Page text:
The common effort, the universal grief, has drawn all French people so close together that social and party differences have disappeared. The French priest has become once more the heroic leader of his people, fighting by their side in the trenches. The scholars, the poets, the artists have all done their part,—the nuns, the aristocrats, the working-people theirs. While England has been harassed with strikes and class recriminations, France has never known in her entire history such absolute social harmony and unity, such universal and concentrated will.
This spirit of "sacred union" embraces the women who are doing men's tasks, the rich who are surrendering their good American securities to the Government in exchange for national defense bonds, the poor who are bringing their little hordes of gold to the Bank of France to swell the gold reserve. I wish that every American might stand in the court of the Bank of France and watch that file of women and old men depositing their gold—the only absolute security against want they have! That is faith made evident, and love.
* * * * *
In looking over the bulky file of French newspapers, illustrated weeklies, and pamphlets on the war, which I brought back with me, I am struck by the fact that the outstanding characteristic of all this comment on the great war from journalist to statesman and publicist is not denunciation of the barbarian. Denunciation plays a singularly small part in the French reaction to their suffering. References to Germans and Germany are usually of a psychological or humorous character, illustrating the grotesque and antipathetic aspects in which the Teuton presents himself to the Latin mind. That part which grieving and denunciation have played in English comment, the gross and apoplectic hate of the German press, is taken by lyrical enthusiasm for heroism. The newspapers, sure pulse of popular appetite, are filled daily with stories of sacrifice, gallantry, heroism. This is the aspect of the sordid bloody war that the French spirit feeds on. It is a fresh manifestation of an old national trait—the love of chivalry. Some day, doubtless, these splendid tales of individual heroism, of soldierly and civilian sacrifice, will be gathered together to make the laurel wreath of the New France. I could fill a volume with those I have read and heard. And I like to think that while Germany went wild over the torpedoing of the Lusitania,—even dared to celebrate it in America,—while the Zeppelin raids arouse her patriotic enthusiasm, the French gloat over the story of the private who crawled out of the trench and hunted for two days without food or water for his wounded officer. The love of the beau geste is an ineradicable trait of French character. It has had a bountiful satisfaction in this war.
"We have fought a chivalrous war," General C. exclaimed, pointing to the little figure of Jeanne d'Arc. The same general ordered that the government dole of a franc and a half a day be paid to those Alsatian women whose husbands were fighting in the German army. "They are French women: it is not their fault that their husbands are fighting against France!" And the deathless touch of all, which will be remembered in the world long after the destruction wrought to the cathedral of Rheims, is the picture of French saving German wounded in the burning church—fired by German shells!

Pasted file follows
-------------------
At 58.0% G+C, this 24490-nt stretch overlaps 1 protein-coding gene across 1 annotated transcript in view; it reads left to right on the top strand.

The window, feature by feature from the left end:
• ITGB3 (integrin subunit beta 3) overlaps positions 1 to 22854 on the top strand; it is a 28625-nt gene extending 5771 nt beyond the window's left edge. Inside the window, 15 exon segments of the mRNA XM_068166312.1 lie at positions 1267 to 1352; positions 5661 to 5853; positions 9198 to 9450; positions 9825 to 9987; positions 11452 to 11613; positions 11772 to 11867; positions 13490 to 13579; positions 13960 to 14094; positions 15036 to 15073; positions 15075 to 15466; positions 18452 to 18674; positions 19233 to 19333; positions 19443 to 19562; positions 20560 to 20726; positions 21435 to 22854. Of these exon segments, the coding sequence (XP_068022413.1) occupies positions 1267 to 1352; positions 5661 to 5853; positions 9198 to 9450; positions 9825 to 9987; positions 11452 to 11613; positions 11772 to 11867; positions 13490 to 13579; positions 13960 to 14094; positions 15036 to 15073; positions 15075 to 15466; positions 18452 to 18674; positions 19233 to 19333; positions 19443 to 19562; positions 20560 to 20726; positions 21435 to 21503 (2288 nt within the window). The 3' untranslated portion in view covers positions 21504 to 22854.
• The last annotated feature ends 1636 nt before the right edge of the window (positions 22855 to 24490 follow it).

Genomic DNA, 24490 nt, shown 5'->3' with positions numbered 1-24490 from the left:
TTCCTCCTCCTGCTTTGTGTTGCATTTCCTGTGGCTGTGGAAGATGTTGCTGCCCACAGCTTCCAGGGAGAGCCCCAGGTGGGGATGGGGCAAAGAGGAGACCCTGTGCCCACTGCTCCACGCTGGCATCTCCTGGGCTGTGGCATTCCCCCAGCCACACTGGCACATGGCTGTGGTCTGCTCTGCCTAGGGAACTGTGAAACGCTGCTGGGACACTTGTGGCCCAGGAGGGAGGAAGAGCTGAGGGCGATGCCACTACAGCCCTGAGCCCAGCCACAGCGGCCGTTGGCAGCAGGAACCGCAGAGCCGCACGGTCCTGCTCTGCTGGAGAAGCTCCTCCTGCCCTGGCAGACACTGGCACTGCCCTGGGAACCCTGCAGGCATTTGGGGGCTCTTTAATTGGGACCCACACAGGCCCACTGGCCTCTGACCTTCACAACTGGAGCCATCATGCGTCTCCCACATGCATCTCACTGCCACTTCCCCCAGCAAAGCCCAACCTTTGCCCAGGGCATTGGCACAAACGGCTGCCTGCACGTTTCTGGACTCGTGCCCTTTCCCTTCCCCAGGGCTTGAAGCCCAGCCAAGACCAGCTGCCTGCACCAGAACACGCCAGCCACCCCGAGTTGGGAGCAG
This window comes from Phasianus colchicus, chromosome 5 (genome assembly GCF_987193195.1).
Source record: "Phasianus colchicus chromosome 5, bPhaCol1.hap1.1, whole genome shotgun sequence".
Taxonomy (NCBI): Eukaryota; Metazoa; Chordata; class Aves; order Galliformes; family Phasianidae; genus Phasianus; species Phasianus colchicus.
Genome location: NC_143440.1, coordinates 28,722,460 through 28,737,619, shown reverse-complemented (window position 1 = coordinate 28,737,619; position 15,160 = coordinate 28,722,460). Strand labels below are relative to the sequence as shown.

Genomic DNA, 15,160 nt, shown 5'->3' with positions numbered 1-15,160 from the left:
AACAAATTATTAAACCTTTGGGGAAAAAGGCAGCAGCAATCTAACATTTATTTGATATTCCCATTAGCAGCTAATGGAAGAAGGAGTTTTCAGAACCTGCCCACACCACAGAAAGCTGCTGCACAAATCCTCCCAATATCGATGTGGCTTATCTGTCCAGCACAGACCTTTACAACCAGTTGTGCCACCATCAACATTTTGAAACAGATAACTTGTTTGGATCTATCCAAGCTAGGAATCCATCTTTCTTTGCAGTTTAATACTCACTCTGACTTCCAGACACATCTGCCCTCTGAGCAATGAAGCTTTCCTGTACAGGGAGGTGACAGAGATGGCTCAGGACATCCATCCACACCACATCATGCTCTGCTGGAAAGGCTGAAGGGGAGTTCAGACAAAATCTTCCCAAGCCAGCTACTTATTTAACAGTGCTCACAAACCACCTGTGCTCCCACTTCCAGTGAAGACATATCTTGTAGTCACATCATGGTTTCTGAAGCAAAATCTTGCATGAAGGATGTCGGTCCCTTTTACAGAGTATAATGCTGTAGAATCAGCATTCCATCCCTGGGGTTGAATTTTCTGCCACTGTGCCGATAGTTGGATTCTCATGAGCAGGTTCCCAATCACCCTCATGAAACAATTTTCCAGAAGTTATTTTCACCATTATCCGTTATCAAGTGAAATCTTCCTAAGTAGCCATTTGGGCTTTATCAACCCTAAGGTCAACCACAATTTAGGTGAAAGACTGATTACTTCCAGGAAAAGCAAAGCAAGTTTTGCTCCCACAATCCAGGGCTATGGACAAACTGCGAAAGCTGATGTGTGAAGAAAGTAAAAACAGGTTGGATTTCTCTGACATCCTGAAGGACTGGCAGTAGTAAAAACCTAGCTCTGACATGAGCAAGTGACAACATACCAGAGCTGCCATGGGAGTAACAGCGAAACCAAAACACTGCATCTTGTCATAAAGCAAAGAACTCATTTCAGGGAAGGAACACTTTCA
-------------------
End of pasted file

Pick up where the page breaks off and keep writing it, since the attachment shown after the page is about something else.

The beau geste, the beautiful act, which ennobles all men, not merely the doer of the deed,—that is what France is giving the world. The image of men who are more than efficient and strong and physically courageous, of men who are filled with a divine spirit of sacrifice and devotion. Truly supermen.
Chivalry was a trait of the Old France as it is of the New. It has fallen somewhat into disrepute of late years with the rise of the comfort and efficiency standards. Nowhere else on the broad battlefields of Europe has it revived, to redeem the horror of war, so shiningly as in the New France.
* * * * *
Another aspect of French character which is both old and new is the quality of humorous "sportsmanship" the French have displayed. When Germany's crack aviator made a daily visit to Paris, dropping bombs, in the afternoon during the early weeks of the war, the Parisians took his arrival as a spectacle and thronged the boulevards to watch him and applaud. When at last he was shot through the head, the French press lamented his loss with genuine appreciation of his nerve and his skill. A young cavalry officer at the front told me this story: One of the younger officers of his regiment, to encourage his men, had offered rewards for German shoulder straps, that is, prisoners. Two simple peasants, misunderstanding his words, proudly brought in a couple of pairs of German ears strung on a string like game. The officer, brooding over the incident, resolved to explain and apologize to the enemy. Putting his handkerchief on the point of his sword, he crawled out of the trench and advanced across the field of death between the lines.
Tales from the trenches by the hundreds prove that the French have not lost the sparkle of wit even under the dreary conditions of trench-fighting. When Italy joined the Allies, some soldiers of a front-line trench hoisted the placard,—"Macaroni mit uns!" Again, when boasting placards of German successes in Galicia were displayed, the French poilus retorted,—"You lie. You have taken ten thousand officers and ten millions of troops." When in a German military prison the keepers boasted of their recent successes on the western front, the French prisoners began to sing the Marseillaise to the astonishment of their German guards, "because," as they explained, "we know if you have killed all those French soldiers, you must have lost at least four times as many!"